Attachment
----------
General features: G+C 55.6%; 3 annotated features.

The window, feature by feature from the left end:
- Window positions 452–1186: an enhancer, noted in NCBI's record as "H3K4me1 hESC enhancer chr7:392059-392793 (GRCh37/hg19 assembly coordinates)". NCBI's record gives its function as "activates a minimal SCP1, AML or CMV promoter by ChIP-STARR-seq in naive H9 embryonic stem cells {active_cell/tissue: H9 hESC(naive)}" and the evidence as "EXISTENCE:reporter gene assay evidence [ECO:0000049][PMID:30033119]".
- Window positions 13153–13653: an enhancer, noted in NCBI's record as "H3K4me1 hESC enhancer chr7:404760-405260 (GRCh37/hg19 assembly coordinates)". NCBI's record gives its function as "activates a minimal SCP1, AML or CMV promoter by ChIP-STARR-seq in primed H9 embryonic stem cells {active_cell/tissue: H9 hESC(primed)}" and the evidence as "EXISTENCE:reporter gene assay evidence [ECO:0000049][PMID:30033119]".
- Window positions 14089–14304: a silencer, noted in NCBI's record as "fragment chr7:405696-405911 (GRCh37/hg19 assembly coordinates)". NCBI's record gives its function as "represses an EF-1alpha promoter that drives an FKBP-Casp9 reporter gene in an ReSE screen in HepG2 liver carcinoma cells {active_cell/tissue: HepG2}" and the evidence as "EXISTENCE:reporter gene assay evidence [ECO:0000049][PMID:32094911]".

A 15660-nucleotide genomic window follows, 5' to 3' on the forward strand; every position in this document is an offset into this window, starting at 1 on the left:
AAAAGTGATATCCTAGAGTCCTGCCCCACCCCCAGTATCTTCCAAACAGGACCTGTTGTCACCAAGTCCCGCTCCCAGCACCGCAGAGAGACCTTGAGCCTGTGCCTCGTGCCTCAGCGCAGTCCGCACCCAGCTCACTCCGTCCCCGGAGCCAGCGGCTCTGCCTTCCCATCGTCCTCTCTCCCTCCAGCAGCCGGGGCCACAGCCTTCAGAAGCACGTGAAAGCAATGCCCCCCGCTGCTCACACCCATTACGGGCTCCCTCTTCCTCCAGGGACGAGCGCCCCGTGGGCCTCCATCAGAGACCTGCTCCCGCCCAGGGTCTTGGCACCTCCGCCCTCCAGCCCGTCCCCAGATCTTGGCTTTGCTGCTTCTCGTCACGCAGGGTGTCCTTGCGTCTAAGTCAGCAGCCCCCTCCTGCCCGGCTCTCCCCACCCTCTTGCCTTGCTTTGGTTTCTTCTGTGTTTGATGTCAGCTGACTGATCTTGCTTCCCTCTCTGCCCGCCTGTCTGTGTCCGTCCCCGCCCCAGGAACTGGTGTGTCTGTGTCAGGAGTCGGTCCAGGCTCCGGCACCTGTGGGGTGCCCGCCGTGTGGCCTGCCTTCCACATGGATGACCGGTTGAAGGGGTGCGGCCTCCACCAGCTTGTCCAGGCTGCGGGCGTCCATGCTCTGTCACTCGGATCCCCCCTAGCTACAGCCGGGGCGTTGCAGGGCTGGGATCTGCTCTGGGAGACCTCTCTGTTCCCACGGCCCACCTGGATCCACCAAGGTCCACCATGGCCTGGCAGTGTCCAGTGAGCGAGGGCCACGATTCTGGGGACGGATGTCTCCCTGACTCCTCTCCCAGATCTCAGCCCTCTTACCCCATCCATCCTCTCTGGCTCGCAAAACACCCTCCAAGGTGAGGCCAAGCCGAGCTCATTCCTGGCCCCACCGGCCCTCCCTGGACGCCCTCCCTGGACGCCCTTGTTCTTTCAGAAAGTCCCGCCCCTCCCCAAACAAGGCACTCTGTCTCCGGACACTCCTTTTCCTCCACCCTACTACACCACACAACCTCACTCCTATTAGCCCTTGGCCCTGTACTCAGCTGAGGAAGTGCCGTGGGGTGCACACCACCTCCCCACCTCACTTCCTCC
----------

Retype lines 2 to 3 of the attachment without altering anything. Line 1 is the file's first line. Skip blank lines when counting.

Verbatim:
The window, feature by feature from the left end:
- Window positions 452–1186: an enhancer, noted in NCBI's record as "H3K4me1 hESC enhancer chr7:392059-392793 (GRCh37/hg19 assembly coordinates)". NCBI's record gives its function as "activates a minimal SCP1, AML or CMV promoter by ChIP-STARR-seq in naive H9 embryonic stem cells {active_cell/tissue: H9 hESC(naive)}" and the evidence as "EXISTENCE:reporter gene assay evidence [ECO:0000049][PMID:30033119]".